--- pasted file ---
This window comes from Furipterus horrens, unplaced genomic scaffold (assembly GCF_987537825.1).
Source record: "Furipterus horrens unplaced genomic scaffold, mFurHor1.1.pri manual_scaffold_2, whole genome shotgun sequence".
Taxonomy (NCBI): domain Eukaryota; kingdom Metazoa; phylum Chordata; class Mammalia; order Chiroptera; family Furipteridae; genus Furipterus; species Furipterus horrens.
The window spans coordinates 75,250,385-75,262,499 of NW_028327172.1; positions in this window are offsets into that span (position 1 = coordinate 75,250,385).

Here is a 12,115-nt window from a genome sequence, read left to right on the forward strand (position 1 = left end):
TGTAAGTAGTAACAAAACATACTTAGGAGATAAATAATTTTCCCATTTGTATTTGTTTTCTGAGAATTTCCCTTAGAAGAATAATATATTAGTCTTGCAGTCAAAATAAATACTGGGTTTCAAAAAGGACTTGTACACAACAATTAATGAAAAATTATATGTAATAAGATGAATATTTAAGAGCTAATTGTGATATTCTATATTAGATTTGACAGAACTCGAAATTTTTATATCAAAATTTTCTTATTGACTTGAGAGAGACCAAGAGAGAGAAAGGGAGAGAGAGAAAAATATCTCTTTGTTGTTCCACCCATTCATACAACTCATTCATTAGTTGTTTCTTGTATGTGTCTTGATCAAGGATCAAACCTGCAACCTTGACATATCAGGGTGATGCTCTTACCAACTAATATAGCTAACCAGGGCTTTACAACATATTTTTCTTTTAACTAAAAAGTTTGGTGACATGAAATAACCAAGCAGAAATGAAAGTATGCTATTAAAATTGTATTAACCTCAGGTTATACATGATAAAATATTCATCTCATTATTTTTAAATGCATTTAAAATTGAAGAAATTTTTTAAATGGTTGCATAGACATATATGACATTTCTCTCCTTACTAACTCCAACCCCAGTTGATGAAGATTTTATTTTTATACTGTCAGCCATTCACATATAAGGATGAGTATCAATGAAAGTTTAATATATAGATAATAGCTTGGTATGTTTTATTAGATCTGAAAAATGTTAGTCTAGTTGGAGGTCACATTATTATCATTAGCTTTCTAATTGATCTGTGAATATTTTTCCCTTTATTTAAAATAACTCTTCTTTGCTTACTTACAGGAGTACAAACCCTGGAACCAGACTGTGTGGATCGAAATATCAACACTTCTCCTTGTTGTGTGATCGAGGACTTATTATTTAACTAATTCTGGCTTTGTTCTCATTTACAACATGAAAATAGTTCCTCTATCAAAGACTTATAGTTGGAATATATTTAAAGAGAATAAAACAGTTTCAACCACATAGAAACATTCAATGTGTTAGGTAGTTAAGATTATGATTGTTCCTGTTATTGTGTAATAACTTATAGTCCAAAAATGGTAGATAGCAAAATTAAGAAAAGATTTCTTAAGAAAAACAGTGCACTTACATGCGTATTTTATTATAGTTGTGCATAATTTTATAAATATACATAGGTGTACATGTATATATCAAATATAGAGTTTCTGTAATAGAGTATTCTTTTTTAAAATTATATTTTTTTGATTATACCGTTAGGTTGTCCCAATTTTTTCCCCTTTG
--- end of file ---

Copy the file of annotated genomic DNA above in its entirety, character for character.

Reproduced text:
This window comes from Furipterus horrens, unplaced genomic scaffold (assembly GCF_987537825.1).
Source record: "Furipterus horrens unplaced genomic scaffold, mFurHor1.1.pri manual_scaffold_2, whole genome shotgun sequence".
Taxonomy (NCBI): domain Eukaryota; kingdom Metazoa; phylum Chordata; class Mammalia; order Chiroptera; family Furipteridae; genus Furipterus; species Furipterus horrens.
The window spans coordinates 75,250,385-75,262,499 of NW_028327172.1; positions in this window are offsets into that span (position 1 = coordinate 75,250,385).

Here is a 12,115-nt window from a genome sequence, read left to right on the forward strand (position 1 = left end):
TGTAAGTAGTAACAAAACATACTTAGGAGATAAATAATTTTCCCATTTGTATTTGTTTTCTGAGAATTTCCCTTAGAAGAATAATATATTAGTCTTGCAGTCAAAATAAATACTGGGTTTCAAAAAGGACTTGTACACAACAATTAATGAAAAATTATATGTAATAAGATGAATATTTAAGAGCTAATTGTGATATTCTATATTAGATTTGACAGAACTCGAAATTTTTATATCAAAATTTTCTTATTGACTTGAGAGAGACCAAGAGAGAGAAAGGGAGAGAGAGAAAAATATCTCTTTGTTGTTCCACCCATTCATACAACTCATTCATTAGTTGTTTCTTGTATGTGTCTTGATCAAGGATCAAACCTGCAACCTTGACATATCAGGGTGATGCTCTTACCAACTAATATAGCTAACCAGGGCTTTACAACATATTTTTCTTTTAACTAAAAAGTTTGGTGACATGAAATAACCAAGCAGAAATGAAAGTATGCTATTAAAATTGTATTAACCTCAGGTTATACATGATAAAATATTCATCTCATTATTTTTAAATGCATTTAAAATTGAAGAAATTTTTTAAATGGTTGCATAGACATATATGACATTTCTCTCCTTACTAACTCCAACCCCAGTTGATGAAGATTTTATTTTTATACTGTCAGCCATTCACATATAAGGATGAGTATCAATGAAAGTTTAATATATAGATAATAGCTTGGTATGTTTTATTAGATCTGAAAAATGTTAGTCTAGTTGGAGGTCACATTATTATCATTAGCTTTCTAATTGATCTGTGAATATTTTTCCCTTTATTTAAAATAACTCTTCTTTGCTTACTTACAGGAGTACAAACCCTGGAACCAGACTGTGTGGATCGAAATATCAACACTTCTCCTTGTTGTGTGATCGAGGACTTATTATTTAACTAATTCTGGCTTTGTTCTCATTTACAACATGAAAATAGTTCCTCTATCAAAGACTTATAGTTGGAATATATTTAAAGAGAATAAAACAGTTTCAACCACATAGAAACATTCAATGTGTTAGGTAGTTAAGATTATGATTGTTCCTGTTATTGTGTAATAACTTATAGTCCAAAAATGGTAGATAGCAAAATTAAGAAAAGATTTCTTAAGAAAAACAGTGCACTTACATGCGTATTTTATTATAGTTGTGCATAATTTTATAAATATACATAGGTGTACATGTATATATCAAATATAGAGTTTCTGTAATAGAGTATTCTTTTTTAAAATTATATTTTTTTGATTATACCGTTAGGTTGTCCCAATTTTTTCCCCTTTG